Oh - and as well - if you are using tubes or bellows that extend the lens to sensor distance, it is important to make sure exposure is adequate. Light reaching the sensor declines exponentially as the lens to sensor distance increases.

I have decided to invest in a flatbed scanner, as I would have had to invest in a new lens and I think I caught a good deal on an Epson V500, which can do 6400DPI and it was cheaper than some of the Macro lenses.

It may well be fine for your needs but that 6400 dpi is an invention, they get nowhere near that in real quantifiable terms. Plenty on the ‘interweb’ to that effect. The dynamic range is important also and that is nothing like what you would expect to get with a RAW file from a modern digital camera in a good camera ‘scanning’ setup. That said if you only want to share your images on social media, or to make small prints it could be fine for you but it’s best to be aware of the limitations.

1 Like

Be sure the only light reaching the lens comes from the negative. There should be NO stray light from any source reaching the lens. Mask off or shroud all sources other than the light coming through the negative. Black velvet or Velcro works well.

Be sure the lenses involved are spotlessly clean on both front and back elements. No haze, dust, fingerprints, spots, or other blemishes should appear. Any of these will contribute to image softness and reduced contrast.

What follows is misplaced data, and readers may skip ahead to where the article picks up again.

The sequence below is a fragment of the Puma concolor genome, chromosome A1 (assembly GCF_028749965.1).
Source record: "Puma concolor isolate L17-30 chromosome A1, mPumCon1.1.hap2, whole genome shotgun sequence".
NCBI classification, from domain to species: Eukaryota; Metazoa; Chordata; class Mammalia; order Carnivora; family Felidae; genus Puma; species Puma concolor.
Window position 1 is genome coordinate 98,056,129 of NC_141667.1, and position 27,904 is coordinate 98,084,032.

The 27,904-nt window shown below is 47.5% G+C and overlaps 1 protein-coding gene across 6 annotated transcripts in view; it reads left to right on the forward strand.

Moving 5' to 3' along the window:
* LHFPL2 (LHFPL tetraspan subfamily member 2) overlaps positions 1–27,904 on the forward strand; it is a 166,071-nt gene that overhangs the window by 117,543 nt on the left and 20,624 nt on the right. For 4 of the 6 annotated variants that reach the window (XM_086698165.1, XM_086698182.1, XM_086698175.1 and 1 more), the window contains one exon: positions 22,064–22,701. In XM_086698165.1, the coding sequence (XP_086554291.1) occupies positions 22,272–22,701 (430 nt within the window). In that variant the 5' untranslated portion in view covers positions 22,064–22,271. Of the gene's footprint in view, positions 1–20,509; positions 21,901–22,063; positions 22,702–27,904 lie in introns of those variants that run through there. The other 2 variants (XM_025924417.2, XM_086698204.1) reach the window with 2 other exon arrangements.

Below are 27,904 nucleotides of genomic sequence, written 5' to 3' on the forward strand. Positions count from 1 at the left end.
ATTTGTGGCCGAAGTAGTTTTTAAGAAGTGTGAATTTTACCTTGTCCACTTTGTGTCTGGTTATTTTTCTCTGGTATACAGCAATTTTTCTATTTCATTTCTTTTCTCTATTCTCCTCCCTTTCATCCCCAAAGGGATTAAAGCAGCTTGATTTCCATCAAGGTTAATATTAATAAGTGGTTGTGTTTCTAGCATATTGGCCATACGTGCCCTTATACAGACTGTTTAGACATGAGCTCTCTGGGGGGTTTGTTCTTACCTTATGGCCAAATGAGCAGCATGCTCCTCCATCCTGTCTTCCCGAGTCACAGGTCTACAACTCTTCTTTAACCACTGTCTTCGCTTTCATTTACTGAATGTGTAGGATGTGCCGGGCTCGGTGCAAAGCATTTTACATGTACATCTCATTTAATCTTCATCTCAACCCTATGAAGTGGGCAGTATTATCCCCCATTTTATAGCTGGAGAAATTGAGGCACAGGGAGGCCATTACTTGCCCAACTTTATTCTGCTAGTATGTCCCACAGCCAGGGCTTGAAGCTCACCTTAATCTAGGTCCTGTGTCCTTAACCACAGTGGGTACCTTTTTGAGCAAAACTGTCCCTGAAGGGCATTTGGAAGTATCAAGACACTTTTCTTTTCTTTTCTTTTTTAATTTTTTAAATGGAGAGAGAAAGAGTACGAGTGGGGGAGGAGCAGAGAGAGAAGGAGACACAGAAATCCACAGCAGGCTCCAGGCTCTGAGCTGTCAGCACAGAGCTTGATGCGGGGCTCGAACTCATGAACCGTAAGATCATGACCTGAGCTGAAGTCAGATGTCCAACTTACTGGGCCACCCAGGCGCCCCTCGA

Be sure you are not stopping the lens down more than about three stops. MOST lenses perform best within 2 or 3 stops of wide open. My Lumix 30mm macro lens is f/2.8 maximum aperture; I use it at f/5.6 to f/6.3. (I have been doing film copy work since 1975, long before digital, and have done considerable testing to find the best apertures on every lens I’ve owned or used for extended periods.)

If your camera has an electronic shutter, use that with a 2-second self timer.

Be sure the film is FLAT. I recommend using a better-engineered film holder of some sort (I use the Essential Film Holder).

If these suggestions don’t help improve your results, you may need more information. This PDF file might help: